The Fight for 15, Poverty and Our Broken Food and Economic Systems: Foodie Underground
ColumnThe Fight for 15 is a reminder that the question of food is also a question of economics.
Cheap burgers and fries produced in mass quantities can only mean one thing: cheap wages. While American society continues to suffer the health consequences of our fast food nation, its workers continue to struggle with the fact that they can barely make ends meet. The average American fast food worker earns around $8.90 an hour. That’s $356 per week, and around $1400 per month.
Wages are so low, that according to one study, half of America’s fast food workers depend on some form of public assistance.
This dismal state of affairs has spurred the “Fight for 15” movement. In the last two years the campaign for fast-food workers to earn $15 an hour has grown, and continues to gain momentum as more and more people stand up for their right to a livable wage. In fact, the New York Times last year called living wages for fast food workers a “rarity” – if you were in that boat, you would fight too.
Fight for 15 is now growing beyond food, adding new sectors to its list of supporters. “The fact of the matter is, it’s not just fast food where you’re being treated a certain way,” 23-year-old RaAnah Killebrew told the Washington Post. “It’s retail, it’s security, it’s hospitals, it’s everywhere, where you’re not making the money you need to make to maintain.”
As the Post highlights, with workers from BP to Shell to Dollar Tree, “nearly every truly low-wage job in America is represented.”
It’s a good reminder that our broken food system isn’t just about access to food, it’s about poverty, and the inability for many families to make ends meet. In a developed country, shouldn’t everyone have the right to be able to make ends meet? In this country we’re good at turning a blind eye to poverty, but it doesn’t mean it doesn’t exist.
Fight for 15’s cause is all the more poignant when we consider recent figures from the country’s food pantries. According to Maura Daly, a spokesperson for Feeding America, because of last year’s cuts to the Supplemental Nutrition Assistance Program, food banks are “feeding more people than ever before.” According to Daly, 60 percent of more than 60,000 food pantries have seen an increase in demand this year, and 36 percent say they don’t have enough food to serve the people that come to them for help.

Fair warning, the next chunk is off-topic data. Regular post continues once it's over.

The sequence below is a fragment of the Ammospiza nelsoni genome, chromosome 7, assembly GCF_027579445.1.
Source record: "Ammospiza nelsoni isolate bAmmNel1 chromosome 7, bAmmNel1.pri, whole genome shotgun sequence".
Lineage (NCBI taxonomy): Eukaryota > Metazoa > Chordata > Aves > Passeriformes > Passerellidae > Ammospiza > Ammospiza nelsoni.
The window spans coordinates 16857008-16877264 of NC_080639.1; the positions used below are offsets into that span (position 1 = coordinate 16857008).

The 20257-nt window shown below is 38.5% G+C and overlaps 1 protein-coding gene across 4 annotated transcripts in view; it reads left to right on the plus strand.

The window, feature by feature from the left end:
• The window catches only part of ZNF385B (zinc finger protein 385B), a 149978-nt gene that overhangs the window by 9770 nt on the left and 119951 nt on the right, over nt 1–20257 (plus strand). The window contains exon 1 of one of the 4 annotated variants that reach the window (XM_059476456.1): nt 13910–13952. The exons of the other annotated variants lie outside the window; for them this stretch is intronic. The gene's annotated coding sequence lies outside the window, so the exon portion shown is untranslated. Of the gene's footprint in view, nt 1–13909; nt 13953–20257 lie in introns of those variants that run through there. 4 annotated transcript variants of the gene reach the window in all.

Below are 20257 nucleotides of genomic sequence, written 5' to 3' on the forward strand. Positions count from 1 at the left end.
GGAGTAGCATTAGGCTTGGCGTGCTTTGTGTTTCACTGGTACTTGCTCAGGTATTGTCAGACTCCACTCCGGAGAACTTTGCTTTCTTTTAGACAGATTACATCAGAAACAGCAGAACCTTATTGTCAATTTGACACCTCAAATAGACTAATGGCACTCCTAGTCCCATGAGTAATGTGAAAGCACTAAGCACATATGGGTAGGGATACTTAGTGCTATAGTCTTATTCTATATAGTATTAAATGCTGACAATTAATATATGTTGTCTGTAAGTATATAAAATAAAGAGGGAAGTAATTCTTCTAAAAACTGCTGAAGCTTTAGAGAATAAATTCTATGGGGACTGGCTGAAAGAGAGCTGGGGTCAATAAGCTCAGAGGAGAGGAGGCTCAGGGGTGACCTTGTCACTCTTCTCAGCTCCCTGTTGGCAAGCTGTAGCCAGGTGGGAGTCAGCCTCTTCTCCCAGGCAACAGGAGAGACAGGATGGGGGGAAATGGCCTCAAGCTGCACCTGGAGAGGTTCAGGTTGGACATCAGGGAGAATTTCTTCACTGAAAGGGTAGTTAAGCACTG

When it comes to food, we often talk about the problem of access, but it’s important to remember that in a world of low wages and poverty, we also need to be talking about the systemic forces at play that make it so that people can’t afford to eat well. It’s a matter of not only ensuring people have access to good food, but that they can afford it as well.
As the International Business Times reports, “While metropolitan areas such as New York are densely populated with large numbers of people without food, the struggle is sometimes harder far from cities, where good food is more expensive and harder to access. She says more than half of the counties with the highest rates of food insecurity are rural.”
Low wages for fast food chain workers allows us to keep serving food whose costs are externalized, it also allows the system to continue to keep workers in poverty, unable to buy the sustenance that they need.
It’s not only our food system that’s broken, it’s the entire system that’s making a bigger and bigger gap between the rich and the poor. There are many programs popping up around the country that are trying to deal with this exact problem; Zenger farm in Portland is a great example. But we need more of this.
Everyone has the right to eat real food. Let’s keep fighting for it.
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This is the latest installment of Anna Brones’ weekly column at EcoSalon: Foodie Underground, an exploration of what’s new and different in the underground movement, and how we make the topic of good food more accessible to everyone. More musings on the topic can be found at www.foodieunderground.com.
Image: Anette Bernhardt
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